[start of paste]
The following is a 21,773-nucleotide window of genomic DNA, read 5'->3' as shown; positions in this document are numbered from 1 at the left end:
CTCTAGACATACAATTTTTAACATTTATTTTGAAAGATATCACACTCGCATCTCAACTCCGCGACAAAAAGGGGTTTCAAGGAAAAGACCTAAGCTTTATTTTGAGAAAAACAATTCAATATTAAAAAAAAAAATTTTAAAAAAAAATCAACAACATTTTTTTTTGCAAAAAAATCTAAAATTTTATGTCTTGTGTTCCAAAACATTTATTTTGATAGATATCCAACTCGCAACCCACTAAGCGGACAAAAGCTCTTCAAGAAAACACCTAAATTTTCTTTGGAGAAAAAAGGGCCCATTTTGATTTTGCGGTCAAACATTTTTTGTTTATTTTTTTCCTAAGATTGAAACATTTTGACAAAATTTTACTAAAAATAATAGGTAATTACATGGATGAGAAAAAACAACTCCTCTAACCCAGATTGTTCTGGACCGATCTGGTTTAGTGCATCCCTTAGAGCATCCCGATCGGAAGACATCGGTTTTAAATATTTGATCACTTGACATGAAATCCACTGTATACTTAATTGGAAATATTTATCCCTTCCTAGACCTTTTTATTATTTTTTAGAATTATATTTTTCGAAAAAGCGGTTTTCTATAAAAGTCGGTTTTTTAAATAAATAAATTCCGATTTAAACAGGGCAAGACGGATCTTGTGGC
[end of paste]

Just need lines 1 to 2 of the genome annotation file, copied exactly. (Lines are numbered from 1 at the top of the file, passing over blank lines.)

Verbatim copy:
The following is a 21,773-nucleotide window of genomic DNA, read 5'->3' as shown; positions in this document are numbered from 1 at the left end:
CTCTAGACATACAATTTTTAACATTTATTTTGAAAGATATCACACTCGCATCTCAACTCCGCGACAAAAAGGGGTTTCAAGGAAAAGACCTAAGCTTTATTTTGAGAAAAACAATTCAATATTAAAAAAAAAAATTTTAAAAAAAAATCAACAACATTTTTTTTTGCAAAAAAATCTAAAATTTTATGTCTTGTGTTCCAAAACATTTATTTTGATAGATATCCAACTCGCAACCCACTAAGCGGACAAAAGCTCTTCAAGAAAACACCTAAATTTTCTTTGGAGAAAAAAGGGCCCATTTTGATTTTGCGGTCAAACATTTTTTGTTTATTTTTTTCCTAAGATTGAAACATTTTGACAAAATTTTACTAAAAATAATAGGTAATTACATGGATGAGAAAAAACAACTCCTCTAACCCAGATTGTTCTGGACCGATCTGGTTTAGTGCATCCCTTAGAGCATCCCGATCGGAAGACATCGGTTTTAAATATTTGATCACTTGACATGAAATCCACTGTATACTTAATTGGAAATATTTATCCCTTCCTAGACCTTTTTATTATTTTTTAGAATTATATTTTTCGAAAAAGCGGTTTTCTATAAAAGTCGGTTTTTTAAATAAATAAATTCCGATTTAAACAGGGCAAGACGGATCTTGTGGC